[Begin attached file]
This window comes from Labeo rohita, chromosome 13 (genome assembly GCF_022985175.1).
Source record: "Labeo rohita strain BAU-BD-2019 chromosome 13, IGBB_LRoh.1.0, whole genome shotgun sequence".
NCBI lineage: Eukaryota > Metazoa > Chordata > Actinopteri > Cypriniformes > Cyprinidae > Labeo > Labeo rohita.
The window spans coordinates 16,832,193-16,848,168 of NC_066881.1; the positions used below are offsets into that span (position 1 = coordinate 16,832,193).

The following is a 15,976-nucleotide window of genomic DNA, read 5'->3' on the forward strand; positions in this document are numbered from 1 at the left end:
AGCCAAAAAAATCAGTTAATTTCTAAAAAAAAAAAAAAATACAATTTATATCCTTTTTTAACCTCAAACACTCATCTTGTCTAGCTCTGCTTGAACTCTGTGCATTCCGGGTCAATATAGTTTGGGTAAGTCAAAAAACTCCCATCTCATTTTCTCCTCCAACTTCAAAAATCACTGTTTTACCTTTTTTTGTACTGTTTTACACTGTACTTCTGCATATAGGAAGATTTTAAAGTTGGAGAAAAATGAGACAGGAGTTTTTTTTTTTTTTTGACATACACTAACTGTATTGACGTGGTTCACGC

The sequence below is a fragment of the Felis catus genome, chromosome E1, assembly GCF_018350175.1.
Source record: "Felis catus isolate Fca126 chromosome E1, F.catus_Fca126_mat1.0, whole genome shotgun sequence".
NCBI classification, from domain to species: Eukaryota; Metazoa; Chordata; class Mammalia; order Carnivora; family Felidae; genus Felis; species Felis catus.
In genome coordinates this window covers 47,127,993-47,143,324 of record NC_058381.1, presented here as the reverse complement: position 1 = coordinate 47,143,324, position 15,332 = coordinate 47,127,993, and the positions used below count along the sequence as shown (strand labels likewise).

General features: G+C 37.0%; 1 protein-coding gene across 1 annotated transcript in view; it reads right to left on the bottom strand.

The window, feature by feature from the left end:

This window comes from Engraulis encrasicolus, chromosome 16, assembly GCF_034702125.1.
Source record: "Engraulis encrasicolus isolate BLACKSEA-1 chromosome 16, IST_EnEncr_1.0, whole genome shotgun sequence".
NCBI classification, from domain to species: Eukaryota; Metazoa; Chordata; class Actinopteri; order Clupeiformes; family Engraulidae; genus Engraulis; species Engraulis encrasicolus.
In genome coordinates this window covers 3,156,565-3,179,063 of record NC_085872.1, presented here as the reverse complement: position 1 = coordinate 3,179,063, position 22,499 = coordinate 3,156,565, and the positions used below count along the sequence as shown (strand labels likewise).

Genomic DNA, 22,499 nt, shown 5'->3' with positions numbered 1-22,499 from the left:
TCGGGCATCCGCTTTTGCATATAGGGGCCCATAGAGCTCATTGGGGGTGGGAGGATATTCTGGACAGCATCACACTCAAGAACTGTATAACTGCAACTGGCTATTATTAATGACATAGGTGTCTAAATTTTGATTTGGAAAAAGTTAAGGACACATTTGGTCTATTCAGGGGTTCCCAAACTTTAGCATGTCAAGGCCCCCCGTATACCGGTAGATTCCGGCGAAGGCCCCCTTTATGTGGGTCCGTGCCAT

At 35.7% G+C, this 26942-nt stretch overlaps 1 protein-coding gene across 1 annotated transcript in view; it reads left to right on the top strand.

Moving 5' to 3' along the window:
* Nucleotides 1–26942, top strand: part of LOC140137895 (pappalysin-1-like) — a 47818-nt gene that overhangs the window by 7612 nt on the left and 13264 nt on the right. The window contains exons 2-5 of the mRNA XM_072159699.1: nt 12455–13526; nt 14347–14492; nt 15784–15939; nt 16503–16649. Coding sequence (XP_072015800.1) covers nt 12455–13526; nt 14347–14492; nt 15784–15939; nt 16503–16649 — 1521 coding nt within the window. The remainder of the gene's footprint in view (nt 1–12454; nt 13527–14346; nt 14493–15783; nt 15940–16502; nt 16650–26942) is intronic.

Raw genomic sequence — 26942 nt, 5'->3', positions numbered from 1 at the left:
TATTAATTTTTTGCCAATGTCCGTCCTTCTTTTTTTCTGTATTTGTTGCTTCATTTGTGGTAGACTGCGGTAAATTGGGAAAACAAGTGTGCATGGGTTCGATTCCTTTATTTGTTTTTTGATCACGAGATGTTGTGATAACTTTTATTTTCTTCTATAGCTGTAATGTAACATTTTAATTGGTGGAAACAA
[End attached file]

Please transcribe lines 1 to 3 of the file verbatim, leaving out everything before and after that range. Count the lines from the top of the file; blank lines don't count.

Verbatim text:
This window comes from Labeo rohita, chromosome 13 (genome assembly GCF_022985175.1).
Source record: "Labeo rohita strain BAU-BD-2019 chromosome 13, IGBB_LRoh.1.0, whole genome shotgun sequence".
NCBI lineage: Eukaryota > Metazoa > Chordata > Actinopteri > Cypriniformes > Cyprinidae > Labeo > Labeo rohita.